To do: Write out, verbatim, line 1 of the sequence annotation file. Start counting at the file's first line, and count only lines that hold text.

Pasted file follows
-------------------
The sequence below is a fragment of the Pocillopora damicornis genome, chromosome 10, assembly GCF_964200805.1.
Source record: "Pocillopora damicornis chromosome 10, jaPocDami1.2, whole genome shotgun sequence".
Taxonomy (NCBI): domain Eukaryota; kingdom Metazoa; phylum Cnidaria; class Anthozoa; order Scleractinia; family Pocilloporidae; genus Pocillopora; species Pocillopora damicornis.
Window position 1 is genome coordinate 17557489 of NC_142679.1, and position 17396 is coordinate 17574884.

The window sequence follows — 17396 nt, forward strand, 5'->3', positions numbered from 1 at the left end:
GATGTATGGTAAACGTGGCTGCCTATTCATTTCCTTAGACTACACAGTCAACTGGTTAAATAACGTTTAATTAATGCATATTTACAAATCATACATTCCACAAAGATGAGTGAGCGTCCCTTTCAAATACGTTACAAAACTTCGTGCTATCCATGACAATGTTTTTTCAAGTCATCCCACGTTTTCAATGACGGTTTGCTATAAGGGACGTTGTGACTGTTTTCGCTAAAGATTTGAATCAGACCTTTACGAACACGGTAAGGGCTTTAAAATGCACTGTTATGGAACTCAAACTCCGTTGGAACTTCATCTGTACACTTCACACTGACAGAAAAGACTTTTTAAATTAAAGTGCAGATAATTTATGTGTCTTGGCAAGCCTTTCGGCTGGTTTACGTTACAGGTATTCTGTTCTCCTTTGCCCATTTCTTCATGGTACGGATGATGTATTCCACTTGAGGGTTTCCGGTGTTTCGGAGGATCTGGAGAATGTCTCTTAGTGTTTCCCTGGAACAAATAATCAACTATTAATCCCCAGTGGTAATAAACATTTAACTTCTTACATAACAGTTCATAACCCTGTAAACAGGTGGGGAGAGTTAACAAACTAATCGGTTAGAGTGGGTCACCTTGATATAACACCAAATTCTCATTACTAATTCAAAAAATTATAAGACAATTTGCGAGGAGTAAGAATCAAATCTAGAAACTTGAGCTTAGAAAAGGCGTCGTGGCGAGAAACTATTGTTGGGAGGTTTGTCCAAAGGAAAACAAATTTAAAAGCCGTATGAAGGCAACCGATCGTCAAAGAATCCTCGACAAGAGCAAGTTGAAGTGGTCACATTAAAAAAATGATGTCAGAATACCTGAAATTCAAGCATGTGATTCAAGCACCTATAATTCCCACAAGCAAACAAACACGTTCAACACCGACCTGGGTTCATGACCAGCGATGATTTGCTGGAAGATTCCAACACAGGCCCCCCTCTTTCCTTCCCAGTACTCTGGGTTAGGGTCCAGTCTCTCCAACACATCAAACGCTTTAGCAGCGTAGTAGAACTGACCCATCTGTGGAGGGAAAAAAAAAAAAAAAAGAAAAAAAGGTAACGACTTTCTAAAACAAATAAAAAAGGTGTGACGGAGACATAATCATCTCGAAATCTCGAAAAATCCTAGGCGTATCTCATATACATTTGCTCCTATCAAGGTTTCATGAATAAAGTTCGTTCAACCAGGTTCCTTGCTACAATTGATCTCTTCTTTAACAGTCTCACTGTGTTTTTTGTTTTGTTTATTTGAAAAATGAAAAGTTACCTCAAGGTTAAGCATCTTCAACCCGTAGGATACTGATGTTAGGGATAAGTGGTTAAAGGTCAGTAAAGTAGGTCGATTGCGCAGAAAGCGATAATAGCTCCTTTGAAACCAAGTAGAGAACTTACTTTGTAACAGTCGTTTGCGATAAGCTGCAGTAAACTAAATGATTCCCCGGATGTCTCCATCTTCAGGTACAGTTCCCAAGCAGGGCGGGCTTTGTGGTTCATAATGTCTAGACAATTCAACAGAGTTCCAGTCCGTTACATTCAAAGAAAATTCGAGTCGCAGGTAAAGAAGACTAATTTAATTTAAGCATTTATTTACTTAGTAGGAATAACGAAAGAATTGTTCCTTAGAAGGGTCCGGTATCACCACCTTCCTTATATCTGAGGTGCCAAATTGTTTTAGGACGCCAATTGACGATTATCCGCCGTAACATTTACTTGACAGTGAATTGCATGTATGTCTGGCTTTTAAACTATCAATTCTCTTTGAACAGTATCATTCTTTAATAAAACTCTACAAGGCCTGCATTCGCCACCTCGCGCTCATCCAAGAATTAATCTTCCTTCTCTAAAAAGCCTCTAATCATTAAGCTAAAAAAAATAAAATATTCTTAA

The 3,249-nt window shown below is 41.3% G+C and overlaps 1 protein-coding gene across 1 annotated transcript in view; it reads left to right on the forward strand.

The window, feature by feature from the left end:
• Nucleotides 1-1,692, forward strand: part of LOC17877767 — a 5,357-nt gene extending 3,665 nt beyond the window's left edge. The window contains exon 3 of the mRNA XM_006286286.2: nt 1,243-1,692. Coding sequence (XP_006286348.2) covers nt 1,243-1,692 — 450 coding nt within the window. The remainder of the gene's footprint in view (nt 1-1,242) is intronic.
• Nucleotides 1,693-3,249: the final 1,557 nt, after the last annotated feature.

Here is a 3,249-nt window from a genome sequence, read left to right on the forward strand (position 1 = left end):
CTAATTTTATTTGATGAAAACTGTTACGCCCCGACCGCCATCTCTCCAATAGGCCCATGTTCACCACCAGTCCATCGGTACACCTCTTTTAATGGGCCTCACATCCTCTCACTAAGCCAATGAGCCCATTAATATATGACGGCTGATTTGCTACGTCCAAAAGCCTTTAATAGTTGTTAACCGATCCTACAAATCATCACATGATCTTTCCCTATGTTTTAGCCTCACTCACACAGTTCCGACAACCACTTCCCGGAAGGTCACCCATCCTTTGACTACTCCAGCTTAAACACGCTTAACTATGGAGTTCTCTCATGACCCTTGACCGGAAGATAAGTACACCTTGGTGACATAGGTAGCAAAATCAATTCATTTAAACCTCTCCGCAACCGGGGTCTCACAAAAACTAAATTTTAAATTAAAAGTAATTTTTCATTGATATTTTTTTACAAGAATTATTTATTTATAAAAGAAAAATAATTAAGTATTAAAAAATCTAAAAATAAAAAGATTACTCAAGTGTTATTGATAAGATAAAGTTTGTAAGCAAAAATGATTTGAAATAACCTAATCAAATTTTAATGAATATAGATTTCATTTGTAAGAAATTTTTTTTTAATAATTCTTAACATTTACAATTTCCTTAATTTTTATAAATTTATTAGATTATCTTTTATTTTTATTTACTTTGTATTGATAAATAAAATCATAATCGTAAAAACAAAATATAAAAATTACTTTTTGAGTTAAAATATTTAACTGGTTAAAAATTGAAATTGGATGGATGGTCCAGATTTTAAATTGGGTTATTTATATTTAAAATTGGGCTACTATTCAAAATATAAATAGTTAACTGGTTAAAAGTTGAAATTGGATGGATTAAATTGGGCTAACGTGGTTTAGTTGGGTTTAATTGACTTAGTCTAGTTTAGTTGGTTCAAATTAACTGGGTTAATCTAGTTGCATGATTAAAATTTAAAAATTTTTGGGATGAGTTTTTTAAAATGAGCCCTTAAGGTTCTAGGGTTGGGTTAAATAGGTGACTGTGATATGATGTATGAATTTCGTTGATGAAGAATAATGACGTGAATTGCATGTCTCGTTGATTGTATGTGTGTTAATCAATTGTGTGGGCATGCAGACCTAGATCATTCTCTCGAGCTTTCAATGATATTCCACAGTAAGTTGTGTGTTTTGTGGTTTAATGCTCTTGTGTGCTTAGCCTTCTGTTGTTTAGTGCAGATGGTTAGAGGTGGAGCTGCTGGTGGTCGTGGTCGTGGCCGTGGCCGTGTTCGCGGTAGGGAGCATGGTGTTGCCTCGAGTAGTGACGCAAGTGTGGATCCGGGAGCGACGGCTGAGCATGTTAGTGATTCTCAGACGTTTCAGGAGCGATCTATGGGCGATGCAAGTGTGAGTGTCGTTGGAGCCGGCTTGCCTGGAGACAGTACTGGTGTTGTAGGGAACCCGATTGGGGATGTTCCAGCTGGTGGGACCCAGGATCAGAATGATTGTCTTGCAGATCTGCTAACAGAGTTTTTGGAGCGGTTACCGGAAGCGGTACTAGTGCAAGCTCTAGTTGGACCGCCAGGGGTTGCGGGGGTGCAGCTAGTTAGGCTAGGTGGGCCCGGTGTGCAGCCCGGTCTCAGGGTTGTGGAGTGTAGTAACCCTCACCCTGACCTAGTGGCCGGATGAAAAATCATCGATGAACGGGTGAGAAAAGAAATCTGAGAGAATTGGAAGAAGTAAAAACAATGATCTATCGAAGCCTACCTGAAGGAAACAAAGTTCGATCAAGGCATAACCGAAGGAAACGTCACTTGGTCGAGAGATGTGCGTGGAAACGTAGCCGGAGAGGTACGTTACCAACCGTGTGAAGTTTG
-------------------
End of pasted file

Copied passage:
The sequence below is a fragment of the Pocillopora damicornis genome, chromosome 10, assembly GCF_964200805.1.